With the offices of her upstart nonprofit, Project H, located in the same space as Cameron Sinclair’s Architecture for Humanity, Emily Pilloton’s everyday life is steeped in a desire to make design matter. Design, she believes, can help to improve the lives of others—and Project H was set up to help make it happen.
Of course, Pilloton is not alone in her quest to “design for the other 90 percent,” as the saying goes—referring to designers who put their services to work for the global poor—but the speed of Project H’s rise from mere idea to field leader has been astonishing. Pilloton, a self-described humanitarian design entrepreneur, decided that Project H should solve what she calls “a different equation,” with an altogether different bottom line.
For instance, Project H’s most well-known initiative is its delivery, in late 2007, of “Hippo Rollers” to communities in rural South Africa (below).Hippo Rollers are durable and easy-to-transport plastic barrels that make it immeasurably less stressful for people to store clean water. Project H’s interests extend beyond health and hygiene, however, to encompass youth education. They will soon embark on the design and production of toy beads that double as mathematical counting devices. The retail sale of these will then fund the construction of much-needed schools in the region.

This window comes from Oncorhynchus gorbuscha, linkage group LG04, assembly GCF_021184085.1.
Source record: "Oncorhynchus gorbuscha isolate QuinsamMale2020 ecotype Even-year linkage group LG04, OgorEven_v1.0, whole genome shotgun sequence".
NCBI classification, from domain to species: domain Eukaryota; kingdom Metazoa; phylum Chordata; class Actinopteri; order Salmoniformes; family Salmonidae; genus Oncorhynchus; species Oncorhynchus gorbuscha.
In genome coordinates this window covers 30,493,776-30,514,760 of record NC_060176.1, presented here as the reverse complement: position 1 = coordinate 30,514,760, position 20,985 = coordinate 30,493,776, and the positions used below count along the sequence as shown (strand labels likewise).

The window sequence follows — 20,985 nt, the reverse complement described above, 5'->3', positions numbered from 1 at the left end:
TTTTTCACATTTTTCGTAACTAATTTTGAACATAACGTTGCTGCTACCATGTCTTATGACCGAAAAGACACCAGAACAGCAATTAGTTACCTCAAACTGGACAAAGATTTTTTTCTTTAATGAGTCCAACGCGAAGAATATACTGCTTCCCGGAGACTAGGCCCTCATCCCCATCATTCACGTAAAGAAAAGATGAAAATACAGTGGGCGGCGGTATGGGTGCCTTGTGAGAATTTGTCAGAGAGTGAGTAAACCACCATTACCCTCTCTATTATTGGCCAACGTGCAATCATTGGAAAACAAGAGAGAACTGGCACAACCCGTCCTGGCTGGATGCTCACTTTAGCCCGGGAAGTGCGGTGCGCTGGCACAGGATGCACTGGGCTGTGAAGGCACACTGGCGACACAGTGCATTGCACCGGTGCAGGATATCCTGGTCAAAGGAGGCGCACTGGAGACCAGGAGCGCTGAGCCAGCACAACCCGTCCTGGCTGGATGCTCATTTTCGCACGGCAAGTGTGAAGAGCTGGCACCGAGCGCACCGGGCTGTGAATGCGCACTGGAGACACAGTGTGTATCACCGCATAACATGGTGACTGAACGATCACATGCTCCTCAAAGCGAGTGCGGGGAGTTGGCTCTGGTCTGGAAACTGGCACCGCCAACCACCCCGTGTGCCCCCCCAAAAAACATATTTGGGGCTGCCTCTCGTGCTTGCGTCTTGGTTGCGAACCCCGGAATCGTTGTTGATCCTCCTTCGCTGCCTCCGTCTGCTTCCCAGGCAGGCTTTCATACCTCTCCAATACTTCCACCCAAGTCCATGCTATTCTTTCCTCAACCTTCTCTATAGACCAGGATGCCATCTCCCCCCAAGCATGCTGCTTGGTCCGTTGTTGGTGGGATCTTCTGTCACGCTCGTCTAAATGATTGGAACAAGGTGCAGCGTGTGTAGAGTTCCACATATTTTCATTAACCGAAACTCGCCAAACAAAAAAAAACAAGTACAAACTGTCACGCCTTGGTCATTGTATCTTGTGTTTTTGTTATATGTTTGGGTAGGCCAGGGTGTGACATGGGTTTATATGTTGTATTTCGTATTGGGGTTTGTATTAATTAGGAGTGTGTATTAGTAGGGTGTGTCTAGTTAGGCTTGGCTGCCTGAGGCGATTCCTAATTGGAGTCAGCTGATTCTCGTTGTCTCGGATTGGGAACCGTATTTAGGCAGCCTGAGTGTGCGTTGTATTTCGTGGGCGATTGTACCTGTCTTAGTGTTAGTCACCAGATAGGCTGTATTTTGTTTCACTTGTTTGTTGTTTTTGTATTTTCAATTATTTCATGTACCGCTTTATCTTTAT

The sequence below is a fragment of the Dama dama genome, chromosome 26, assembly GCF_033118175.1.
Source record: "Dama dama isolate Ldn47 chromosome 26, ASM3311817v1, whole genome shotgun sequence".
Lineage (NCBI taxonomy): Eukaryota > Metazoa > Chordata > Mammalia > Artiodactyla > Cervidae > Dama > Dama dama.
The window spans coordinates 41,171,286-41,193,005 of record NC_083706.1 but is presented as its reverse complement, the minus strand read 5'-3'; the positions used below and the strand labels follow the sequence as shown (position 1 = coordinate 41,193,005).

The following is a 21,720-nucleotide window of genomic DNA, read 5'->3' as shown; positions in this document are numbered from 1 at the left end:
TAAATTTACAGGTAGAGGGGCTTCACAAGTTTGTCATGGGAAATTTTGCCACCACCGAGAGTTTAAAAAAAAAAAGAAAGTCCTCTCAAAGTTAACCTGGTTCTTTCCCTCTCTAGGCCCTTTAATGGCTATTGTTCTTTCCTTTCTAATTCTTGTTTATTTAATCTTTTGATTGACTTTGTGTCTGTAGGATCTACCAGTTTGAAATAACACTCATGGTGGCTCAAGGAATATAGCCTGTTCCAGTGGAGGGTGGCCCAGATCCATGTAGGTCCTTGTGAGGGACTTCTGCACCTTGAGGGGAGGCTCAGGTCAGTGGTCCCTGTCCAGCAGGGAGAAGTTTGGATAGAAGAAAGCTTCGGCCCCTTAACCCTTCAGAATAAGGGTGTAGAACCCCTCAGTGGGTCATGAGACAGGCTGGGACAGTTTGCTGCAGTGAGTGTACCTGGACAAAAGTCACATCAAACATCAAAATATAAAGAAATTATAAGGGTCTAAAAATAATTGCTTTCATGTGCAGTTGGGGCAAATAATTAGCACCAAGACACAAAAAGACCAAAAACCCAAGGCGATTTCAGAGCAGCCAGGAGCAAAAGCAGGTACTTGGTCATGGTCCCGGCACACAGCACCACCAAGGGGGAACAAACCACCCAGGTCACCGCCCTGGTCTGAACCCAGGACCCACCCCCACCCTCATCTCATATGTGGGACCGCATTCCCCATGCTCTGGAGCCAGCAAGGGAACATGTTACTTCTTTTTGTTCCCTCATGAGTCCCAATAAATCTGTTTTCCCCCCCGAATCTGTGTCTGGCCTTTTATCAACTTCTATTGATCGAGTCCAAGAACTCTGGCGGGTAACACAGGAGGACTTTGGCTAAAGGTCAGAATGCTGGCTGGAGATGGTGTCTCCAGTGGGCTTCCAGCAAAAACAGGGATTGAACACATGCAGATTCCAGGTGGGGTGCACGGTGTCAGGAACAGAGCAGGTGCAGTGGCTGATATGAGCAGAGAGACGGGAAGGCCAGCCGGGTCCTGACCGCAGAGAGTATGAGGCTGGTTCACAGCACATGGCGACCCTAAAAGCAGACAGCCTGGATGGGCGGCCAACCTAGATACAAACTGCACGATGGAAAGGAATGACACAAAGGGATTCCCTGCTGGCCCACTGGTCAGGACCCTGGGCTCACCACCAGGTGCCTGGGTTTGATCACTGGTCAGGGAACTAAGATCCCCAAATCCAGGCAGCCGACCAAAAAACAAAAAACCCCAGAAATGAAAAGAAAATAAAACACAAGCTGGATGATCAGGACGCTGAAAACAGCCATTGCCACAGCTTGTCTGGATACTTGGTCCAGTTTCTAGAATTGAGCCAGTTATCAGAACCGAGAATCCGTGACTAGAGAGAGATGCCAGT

“I know that there is a huge network of individual designers out there, with human-focused values, wanting to do great work,” Pilloton says. “I’m just trying to provide a conduit, and a place, for us to figure it out together.”